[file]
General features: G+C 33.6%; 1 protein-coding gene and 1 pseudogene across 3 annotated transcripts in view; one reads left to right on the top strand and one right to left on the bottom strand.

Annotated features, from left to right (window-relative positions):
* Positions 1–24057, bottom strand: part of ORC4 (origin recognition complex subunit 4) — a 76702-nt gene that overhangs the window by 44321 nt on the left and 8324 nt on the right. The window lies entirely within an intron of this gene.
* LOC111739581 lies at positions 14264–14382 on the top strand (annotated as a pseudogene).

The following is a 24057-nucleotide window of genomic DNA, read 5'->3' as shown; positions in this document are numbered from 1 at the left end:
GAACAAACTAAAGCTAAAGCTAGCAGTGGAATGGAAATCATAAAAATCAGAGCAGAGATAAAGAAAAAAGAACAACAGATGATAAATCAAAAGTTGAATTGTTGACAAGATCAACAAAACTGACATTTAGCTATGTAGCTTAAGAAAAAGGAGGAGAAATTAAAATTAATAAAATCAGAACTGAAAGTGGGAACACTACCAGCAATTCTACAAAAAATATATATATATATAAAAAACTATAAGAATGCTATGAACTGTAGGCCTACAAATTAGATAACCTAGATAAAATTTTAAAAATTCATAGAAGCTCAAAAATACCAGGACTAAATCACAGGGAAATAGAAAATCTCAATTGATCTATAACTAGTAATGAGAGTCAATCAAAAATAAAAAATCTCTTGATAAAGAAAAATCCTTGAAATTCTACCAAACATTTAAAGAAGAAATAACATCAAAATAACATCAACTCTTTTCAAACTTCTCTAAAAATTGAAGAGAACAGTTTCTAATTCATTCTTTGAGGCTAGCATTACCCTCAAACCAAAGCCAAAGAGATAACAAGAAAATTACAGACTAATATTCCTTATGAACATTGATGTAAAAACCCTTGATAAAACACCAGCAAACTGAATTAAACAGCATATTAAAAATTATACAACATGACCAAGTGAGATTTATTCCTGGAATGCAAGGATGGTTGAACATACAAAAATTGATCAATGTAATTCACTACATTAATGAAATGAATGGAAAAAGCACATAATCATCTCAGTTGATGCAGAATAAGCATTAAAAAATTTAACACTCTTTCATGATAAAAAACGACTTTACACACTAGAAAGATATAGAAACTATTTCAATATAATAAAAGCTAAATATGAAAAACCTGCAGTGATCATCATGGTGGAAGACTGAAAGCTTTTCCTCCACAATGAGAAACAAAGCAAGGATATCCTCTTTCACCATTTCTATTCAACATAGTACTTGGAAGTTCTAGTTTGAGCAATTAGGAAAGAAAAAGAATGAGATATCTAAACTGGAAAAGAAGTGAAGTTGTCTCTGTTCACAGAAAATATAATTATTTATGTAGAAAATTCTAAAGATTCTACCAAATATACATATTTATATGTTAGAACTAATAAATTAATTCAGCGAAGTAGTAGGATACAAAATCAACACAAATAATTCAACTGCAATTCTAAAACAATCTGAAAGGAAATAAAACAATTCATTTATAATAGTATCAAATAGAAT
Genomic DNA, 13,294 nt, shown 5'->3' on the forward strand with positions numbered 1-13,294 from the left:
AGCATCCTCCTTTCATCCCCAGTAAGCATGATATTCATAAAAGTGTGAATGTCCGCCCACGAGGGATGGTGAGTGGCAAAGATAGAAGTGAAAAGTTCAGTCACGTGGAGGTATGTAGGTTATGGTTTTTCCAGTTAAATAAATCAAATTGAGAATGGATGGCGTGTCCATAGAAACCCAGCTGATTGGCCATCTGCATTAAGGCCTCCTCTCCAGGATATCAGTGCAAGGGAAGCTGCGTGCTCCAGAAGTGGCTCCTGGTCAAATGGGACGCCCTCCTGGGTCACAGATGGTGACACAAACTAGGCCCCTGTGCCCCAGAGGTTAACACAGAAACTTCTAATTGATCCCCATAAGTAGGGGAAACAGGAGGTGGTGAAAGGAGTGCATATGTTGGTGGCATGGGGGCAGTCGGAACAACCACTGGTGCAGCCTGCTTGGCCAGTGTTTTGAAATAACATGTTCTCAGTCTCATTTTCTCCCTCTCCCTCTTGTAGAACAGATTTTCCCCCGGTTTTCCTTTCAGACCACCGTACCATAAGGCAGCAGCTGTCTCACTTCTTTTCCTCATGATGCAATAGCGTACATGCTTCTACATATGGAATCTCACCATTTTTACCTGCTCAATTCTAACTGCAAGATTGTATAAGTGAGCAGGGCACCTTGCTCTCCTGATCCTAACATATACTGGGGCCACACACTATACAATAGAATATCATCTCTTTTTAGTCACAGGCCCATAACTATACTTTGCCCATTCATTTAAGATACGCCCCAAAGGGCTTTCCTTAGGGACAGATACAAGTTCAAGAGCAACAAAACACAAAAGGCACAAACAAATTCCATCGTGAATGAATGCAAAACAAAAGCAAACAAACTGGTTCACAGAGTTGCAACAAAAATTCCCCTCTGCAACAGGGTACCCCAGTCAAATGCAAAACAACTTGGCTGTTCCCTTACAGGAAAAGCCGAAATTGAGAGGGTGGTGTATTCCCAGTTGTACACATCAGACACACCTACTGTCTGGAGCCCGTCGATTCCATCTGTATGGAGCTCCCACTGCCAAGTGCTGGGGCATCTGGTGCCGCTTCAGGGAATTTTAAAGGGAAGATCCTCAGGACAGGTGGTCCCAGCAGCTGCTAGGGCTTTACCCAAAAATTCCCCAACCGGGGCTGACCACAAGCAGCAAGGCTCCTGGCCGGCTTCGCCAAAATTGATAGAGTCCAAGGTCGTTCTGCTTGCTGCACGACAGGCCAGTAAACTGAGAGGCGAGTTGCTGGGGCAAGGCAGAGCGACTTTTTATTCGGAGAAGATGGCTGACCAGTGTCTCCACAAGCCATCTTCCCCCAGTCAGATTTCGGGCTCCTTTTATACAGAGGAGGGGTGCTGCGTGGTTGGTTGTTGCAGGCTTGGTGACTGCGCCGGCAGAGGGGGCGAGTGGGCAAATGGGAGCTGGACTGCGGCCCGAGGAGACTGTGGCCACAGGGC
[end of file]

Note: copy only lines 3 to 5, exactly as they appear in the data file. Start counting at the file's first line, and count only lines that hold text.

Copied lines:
* Positions 1–24057, bottom strand: part of ORC4 (origin recognition complex subunit 4) — a 76702-nt gene that overhangs the window by 44321 nt on the left and 8324 nt on the right. The window lies entirely within an intron of this gene.
* LOC111739581 lies at positions 14264–14382 on the top strand (annotated as a pseudogene).

The following is a 24057-nucleotide window of genomic DNA, read 5'->3' as shown; positions in this document are numbered from 1 at the left end: